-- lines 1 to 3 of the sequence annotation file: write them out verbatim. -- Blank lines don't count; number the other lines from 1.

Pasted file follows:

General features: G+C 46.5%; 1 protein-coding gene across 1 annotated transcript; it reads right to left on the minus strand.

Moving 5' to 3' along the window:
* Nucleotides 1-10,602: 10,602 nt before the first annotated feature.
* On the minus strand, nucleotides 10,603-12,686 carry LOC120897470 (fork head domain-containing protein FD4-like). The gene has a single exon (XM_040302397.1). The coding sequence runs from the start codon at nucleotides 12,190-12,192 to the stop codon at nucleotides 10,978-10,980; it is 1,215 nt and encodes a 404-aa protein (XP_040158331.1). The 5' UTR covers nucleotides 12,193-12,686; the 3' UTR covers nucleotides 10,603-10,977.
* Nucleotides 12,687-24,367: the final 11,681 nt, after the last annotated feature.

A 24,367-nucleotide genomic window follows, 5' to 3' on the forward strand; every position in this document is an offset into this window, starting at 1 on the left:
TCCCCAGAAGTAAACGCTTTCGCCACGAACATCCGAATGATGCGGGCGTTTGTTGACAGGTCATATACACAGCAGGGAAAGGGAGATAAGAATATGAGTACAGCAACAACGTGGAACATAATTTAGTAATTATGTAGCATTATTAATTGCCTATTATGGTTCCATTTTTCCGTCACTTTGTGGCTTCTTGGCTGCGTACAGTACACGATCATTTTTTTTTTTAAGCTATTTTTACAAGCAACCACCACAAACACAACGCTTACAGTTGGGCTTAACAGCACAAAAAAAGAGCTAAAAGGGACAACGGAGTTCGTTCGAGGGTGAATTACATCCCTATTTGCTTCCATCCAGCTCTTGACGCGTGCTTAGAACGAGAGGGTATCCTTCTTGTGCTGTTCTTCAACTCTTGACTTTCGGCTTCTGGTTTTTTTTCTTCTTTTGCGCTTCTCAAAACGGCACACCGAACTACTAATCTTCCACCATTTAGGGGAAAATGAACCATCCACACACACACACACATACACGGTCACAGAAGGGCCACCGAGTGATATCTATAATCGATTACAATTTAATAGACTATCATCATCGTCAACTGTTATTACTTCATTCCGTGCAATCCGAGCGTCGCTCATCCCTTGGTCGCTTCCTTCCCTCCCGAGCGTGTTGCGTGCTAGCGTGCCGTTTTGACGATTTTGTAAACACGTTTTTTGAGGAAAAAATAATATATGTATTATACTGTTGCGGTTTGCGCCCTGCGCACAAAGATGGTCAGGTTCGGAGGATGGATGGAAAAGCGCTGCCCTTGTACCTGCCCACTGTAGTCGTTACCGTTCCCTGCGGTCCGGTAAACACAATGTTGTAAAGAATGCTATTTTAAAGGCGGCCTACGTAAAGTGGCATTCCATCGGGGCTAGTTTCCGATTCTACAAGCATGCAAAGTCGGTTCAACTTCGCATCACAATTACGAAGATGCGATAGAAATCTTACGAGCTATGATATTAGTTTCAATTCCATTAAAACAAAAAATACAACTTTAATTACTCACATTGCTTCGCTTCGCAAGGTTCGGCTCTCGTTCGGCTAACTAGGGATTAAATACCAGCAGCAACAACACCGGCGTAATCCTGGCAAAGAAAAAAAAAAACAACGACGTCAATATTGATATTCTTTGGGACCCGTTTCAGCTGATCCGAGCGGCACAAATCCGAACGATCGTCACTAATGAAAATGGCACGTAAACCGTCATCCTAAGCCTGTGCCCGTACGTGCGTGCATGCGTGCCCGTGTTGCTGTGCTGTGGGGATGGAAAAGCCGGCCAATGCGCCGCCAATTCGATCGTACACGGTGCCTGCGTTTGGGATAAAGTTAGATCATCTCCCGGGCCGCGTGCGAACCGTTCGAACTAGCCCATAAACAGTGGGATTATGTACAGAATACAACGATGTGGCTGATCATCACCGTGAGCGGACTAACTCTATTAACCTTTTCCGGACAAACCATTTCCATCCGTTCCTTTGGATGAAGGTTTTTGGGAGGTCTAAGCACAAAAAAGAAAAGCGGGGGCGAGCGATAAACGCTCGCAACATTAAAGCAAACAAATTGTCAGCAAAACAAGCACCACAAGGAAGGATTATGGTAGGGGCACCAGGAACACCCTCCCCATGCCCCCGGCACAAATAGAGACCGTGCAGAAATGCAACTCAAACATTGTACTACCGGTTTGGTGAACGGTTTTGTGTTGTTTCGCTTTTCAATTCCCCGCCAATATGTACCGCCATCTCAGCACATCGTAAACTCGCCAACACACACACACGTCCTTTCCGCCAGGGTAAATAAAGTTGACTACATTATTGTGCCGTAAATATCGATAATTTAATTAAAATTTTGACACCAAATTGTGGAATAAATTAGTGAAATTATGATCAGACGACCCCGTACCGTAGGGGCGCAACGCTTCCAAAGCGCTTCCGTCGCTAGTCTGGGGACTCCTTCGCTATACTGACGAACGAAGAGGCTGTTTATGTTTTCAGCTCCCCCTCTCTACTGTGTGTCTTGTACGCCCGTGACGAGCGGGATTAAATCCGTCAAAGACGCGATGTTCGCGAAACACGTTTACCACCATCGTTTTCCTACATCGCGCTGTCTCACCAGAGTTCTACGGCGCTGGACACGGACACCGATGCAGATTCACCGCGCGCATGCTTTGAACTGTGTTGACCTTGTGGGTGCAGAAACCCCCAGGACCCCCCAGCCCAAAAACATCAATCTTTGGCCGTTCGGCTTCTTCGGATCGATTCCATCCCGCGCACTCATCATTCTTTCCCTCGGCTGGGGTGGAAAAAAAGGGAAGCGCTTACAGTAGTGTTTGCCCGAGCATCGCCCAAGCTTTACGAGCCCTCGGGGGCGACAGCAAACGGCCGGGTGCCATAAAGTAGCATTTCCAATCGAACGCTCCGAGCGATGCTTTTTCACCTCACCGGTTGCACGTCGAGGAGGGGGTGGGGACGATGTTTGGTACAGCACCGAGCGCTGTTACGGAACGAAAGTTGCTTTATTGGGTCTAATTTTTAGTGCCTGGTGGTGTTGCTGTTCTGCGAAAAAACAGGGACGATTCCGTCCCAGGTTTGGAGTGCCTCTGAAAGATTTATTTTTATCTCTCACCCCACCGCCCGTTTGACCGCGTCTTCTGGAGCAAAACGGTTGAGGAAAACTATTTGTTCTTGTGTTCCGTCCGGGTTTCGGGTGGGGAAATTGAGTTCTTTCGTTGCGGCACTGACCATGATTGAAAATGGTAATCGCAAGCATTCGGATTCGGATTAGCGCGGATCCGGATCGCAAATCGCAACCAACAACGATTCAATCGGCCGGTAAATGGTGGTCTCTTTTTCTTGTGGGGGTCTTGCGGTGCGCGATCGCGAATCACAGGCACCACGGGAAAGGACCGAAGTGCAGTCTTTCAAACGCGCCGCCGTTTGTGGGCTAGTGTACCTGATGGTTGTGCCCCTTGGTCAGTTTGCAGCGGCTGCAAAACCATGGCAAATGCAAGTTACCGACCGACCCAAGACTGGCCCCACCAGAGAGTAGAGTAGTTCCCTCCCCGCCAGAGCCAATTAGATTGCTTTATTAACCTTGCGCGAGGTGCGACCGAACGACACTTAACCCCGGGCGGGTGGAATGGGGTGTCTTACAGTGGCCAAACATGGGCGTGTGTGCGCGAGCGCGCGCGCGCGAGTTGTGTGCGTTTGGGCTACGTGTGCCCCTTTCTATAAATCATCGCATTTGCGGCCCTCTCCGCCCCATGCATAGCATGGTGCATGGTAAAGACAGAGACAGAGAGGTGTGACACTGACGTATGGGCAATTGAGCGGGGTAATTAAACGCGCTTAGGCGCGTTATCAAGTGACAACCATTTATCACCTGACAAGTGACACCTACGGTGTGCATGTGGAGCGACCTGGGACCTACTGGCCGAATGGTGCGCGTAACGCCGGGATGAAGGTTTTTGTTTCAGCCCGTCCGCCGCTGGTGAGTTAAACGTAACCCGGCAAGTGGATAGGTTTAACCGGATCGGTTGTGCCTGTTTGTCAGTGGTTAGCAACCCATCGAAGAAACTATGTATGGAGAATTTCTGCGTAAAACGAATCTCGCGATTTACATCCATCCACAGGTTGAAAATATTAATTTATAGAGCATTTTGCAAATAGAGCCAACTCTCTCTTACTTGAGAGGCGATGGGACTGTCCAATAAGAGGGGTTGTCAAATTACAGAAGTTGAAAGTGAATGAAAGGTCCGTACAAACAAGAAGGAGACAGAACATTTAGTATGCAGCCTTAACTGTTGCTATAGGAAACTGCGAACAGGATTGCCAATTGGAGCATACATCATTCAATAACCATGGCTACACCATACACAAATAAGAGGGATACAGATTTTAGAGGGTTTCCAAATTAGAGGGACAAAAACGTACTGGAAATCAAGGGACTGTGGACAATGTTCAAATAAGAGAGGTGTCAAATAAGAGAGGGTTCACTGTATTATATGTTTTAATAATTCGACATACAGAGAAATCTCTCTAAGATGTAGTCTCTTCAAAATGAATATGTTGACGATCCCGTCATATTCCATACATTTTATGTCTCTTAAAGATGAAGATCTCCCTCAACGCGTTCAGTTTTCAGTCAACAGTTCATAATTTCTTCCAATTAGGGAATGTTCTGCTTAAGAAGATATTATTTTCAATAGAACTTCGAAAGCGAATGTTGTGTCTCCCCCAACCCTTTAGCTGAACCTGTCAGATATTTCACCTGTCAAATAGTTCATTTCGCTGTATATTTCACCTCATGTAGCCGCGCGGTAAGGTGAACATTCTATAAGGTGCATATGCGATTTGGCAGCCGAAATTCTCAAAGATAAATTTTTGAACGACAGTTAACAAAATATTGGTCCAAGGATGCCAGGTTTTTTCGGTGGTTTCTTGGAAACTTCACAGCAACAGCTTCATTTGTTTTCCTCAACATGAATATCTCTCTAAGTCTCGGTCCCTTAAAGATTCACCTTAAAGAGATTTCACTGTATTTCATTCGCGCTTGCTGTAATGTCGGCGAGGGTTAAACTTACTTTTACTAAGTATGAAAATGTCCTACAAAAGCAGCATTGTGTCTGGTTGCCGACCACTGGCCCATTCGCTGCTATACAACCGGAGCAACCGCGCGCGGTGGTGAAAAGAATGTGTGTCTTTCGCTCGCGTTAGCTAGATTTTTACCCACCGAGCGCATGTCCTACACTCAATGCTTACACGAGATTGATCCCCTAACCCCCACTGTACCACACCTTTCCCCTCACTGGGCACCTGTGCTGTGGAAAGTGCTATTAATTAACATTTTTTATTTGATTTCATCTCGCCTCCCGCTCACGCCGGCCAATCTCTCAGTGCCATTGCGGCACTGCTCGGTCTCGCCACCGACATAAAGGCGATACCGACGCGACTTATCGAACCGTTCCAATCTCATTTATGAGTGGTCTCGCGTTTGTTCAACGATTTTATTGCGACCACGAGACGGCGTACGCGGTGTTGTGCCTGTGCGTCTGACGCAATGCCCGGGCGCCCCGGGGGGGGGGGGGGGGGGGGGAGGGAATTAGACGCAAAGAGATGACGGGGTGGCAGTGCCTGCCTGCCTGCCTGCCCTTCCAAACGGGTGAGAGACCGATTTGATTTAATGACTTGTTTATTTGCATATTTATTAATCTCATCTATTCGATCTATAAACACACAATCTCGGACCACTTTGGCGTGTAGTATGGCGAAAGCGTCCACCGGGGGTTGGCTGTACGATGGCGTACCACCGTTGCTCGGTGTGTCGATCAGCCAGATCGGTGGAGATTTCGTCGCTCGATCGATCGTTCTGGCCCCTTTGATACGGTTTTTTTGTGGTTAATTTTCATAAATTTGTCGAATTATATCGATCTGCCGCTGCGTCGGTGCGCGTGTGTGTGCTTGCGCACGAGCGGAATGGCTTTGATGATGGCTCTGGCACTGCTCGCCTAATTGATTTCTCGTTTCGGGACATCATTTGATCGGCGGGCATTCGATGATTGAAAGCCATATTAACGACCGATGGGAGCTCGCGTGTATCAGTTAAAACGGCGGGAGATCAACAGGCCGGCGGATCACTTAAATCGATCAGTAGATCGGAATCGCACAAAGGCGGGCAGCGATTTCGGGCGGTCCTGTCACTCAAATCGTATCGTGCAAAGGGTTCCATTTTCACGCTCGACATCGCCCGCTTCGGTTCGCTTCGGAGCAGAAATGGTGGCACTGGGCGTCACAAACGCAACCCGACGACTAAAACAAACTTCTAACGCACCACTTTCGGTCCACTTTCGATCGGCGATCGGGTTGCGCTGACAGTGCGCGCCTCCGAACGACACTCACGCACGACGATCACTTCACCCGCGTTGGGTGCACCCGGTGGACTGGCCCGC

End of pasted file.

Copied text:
General features: G+C 46.5%; 1 protein-coding gene across 1 annotated transcript; it reads right to left on the minus strand.

Moving 5' to 3' along the window:
* Nucleotides 1-10,602: 10,602 nt before the first annotated feature.